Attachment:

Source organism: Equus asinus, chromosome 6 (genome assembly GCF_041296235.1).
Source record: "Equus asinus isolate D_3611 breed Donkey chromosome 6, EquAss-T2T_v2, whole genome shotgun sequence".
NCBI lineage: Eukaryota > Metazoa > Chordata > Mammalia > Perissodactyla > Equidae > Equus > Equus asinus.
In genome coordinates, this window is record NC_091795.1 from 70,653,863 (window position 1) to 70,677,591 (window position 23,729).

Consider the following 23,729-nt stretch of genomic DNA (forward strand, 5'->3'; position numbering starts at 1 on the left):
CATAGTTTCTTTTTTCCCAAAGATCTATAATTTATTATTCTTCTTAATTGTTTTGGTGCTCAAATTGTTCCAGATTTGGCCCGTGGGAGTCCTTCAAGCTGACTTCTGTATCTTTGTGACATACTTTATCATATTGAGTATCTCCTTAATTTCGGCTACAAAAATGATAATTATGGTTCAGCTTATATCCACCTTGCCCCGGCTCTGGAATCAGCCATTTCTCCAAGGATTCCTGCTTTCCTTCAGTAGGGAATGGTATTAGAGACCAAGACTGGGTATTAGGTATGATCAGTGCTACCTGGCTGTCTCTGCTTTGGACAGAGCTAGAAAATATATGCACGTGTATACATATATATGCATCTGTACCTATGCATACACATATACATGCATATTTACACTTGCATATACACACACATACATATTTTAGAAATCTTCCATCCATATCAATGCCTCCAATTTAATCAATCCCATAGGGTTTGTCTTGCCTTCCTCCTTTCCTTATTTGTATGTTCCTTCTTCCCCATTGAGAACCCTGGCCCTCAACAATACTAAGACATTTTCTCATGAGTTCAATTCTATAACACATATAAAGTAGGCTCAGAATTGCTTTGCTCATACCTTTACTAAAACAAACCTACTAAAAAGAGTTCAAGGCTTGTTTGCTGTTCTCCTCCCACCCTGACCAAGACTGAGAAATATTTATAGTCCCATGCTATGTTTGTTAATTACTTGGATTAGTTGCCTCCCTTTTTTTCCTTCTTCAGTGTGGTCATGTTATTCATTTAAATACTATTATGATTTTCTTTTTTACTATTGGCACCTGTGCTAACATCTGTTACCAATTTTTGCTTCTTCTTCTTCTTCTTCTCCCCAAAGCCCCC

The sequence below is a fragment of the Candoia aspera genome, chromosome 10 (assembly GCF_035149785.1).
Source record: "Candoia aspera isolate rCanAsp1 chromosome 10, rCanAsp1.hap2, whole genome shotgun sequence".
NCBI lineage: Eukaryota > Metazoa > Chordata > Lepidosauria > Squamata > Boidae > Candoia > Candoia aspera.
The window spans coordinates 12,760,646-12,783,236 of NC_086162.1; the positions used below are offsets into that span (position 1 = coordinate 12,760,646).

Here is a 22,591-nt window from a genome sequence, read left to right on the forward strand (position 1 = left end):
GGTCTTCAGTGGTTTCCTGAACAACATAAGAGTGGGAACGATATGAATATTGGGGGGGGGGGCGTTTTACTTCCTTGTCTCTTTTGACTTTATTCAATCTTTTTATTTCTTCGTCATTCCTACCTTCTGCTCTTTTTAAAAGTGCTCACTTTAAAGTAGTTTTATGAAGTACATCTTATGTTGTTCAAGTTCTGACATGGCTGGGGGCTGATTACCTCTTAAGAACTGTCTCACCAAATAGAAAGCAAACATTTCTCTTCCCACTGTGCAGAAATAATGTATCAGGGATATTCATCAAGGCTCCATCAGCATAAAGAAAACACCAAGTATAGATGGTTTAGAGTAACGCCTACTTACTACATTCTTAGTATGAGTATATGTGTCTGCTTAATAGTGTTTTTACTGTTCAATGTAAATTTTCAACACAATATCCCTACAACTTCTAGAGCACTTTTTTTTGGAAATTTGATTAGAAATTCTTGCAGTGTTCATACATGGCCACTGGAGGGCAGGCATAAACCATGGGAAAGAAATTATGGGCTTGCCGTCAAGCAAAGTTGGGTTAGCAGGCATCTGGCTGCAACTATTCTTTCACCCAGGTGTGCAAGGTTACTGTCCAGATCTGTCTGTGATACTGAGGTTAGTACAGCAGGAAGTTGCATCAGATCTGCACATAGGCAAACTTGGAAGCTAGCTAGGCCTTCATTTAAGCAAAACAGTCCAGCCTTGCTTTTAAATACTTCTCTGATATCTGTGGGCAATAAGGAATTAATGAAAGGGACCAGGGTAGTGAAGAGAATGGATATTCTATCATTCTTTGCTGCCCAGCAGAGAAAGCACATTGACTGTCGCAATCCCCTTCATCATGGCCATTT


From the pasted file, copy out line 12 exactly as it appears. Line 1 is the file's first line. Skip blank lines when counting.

GGTCTTCAGTGGTTTCCTGAACAACATAAGAGTGGGAACGATATGAATATTGGGGGGGGGGGCGTTTTACTTCCTTGTCTCTTTTGACTTTATTCAATCTTTTTATTTCTTCGTCATTCCTACCTTCTGCTCTTTTTAAAAGTGCTCACTTTAAAGTAGTTTTATGAAGTACATCTTATGTTGTTCAAGTTCTGACATGGCTGGGGGCTGATTACCTCTTAAGAACTGTCTCACCAAATAGAAAGCAAACATTTCTCTTCCCACTGTGCAGAAATAATGTATCAGGGATATTCATCAAGGCTCCATCAGCATAAAGAAAACACCAAGTATAGATGGTTTAGAGTAACGCCTACTTACTACATTCTTAGTATGAGTATATGTGTCTGCTTAATAGTGTTTTTACTGTTCAATGTAAATTTTCAACACAATATCCCTACAACTTCTAGAGCACTTTTTTTTGGAAATTTGATTAGAAATTCTTGCAGTGTTCATACATGGCCACTGGAGGGCAGGCATAAACCATGGGAAAGAAATTATGGGCTTGCCGTCAAGCAAAGTTGGGTTAGCAGGCATCTGGCTGCAACTATTCTTTCACCCAGGTGTGCAAGGTTACTGTCCAGATCTGTCTGTGATACTGAGGTTAGTACAGCAGGAAGTTGCATCAGATCTGCACATAGGCAAACTTGGAAGCTAGCTAGGCCTTCATTTAAGCAAAACAGTCCAGCCTTGCTTTTAAATACTTCTCTGATATCTGTGGGCAATAAGGAATTAATGAAAGGGACCAGGGTAGTGAAGAGAATGGATATTCTATCATTCTTTGCTGCCCAGCAGAGAAAGCACATTGACTGTCGCAATCCCCTTCATCATGGCCATTT